Anger as death-row prisoner sworn in as Sri Lankan MP

Sri Lanka's convicted murderer Premalal Jayasekara sits after swearing-in as a member of parliament from the ruling party in Colombo. (AFP)
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Updated 09 September 2020

Anger as death-row prisoner sworn in as Sri Lankan MP

  • Opposition parliament members say appointment of convicted murderer puts ‘permanent scar’ on nation’s history

COLOMBO: A Sri Lankan politician on death row for murder was on Tuesday sworn in as a legislator in the country’s parliament amid angry scenes.

Premalal Jayasekara became the first convict to take oath as a legislator in the country after being escorted from prison for the swearing-in ceremony.

“This disparaging act has not only drawn global attention, but has also created a permanent scar in the annals of history with the entry of a death-row prisoner to the legislature,” said Imran Mahroof, an opposition member of parliament from the eastern part of the island nation.

“In Sri Lanka, the man who kills a cow goes to jail, while the man who kills another man goes to parliament,” he told Arab News.

Several opposition members wore black shawls as a mark of protest, while others staged a walkout when he was being administered the oath of office.

Jayasekara was convicted in late July of murdering an opposition activist after opening fire during an election rally in 2015.

However, his death sentence was issued days after he had filed nomination papers for re-election in the Aug. 5 polls.

He was allowed to contest on behalf of the ruling Sri Lanka Podujana Peramuna (SLPP) party and secured the second position in the Ratnapura District preferential votes list.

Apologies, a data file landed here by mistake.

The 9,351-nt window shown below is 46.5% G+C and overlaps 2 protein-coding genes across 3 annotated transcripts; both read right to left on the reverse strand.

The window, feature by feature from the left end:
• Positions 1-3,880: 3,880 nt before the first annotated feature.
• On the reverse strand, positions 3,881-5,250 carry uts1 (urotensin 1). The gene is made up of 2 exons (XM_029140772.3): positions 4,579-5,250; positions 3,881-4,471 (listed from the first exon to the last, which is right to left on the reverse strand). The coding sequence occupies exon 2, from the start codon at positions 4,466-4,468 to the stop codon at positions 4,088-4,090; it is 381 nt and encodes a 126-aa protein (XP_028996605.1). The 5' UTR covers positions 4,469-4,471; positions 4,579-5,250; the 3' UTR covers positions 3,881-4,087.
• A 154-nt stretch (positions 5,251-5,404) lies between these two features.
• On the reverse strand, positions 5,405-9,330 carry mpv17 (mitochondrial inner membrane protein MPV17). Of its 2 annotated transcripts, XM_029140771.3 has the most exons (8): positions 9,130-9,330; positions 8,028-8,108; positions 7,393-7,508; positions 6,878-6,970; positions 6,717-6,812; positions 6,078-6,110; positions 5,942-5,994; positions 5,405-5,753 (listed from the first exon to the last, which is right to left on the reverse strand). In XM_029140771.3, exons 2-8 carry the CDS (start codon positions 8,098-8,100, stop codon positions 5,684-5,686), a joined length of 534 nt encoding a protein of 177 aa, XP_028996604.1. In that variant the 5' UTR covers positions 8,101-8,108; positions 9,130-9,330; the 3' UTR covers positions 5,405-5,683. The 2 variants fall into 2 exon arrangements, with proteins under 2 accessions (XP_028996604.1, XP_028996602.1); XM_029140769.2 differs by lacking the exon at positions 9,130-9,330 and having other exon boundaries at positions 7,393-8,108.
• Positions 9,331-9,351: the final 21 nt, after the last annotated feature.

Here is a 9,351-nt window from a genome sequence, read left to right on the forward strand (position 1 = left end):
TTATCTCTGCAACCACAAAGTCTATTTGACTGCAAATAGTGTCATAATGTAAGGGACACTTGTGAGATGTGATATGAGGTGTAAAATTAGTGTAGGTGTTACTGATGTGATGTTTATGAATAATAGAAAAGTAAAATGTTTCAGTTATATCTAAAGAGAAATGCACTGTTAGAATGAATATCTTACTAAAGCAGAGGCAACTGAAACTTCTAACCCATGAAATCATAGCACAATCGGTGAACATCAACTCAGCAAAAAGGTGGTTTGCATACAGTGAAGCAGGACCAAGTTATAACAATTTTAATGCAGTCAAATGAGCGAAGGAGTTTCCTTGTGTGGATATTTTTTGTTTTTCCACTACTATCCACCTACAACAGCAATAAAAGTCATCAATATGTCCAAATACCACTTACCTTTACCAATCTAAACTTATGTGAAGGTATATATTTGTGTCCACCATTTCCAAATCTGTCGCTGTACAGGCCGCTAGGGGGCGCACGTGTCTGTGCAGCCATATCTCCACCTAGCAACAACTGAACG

After failing to attend the first session of parliament on Aug. 20 – due to a lack of approval from prison authorities – Jayasekara had filed a petition seeking a review to allow him to be escorted to the legislature by the commissioner general of prisons (CGP) for a day before being returned to jail.

As prison rules and regulations do not have provisions for an inmate on death row being appointed to public office, the CGP inquired on the matter with the Ministry of Justice, which in turn referred it to the country’s attorney general for a case study.

Subsequently, the attorney general informed the ministry that Jayasekara was not eligible to act as an MP under articles of the constitution.

The writ application was then filed before the Court of Appeal requesting permission for Jayasekara to attend parliamentary sessions, and the court allowed him to participate in the sessions of the House.

Human rights activist, Shreen Saroor, told Arab News: “People of this country voted in a convicted murderer. It shows who our citizens think is appropriate for politics. It also shows how corrupt and unruly our political system is and what qualifies to be a politician. No wonder we women and good men cannot get into this rotten political space.”

International political lobbyist, Muheed Jeeran, said: “Lawmakers are supposed to safeguard the public from lawbreakers but here a lawbreaker had become a lawmaker.

“The Sri Lankan system has failed to prevent a murder convict from becoming the MP of the parliament.

“The blame is not with the murder convict; rather it is the so-called intellectuals who specialize in law and failed to articulate the constitution to prevent such a pathetic decision that put down Sri Lanka’s image badly in the eyes of the international community,” Jeeran added.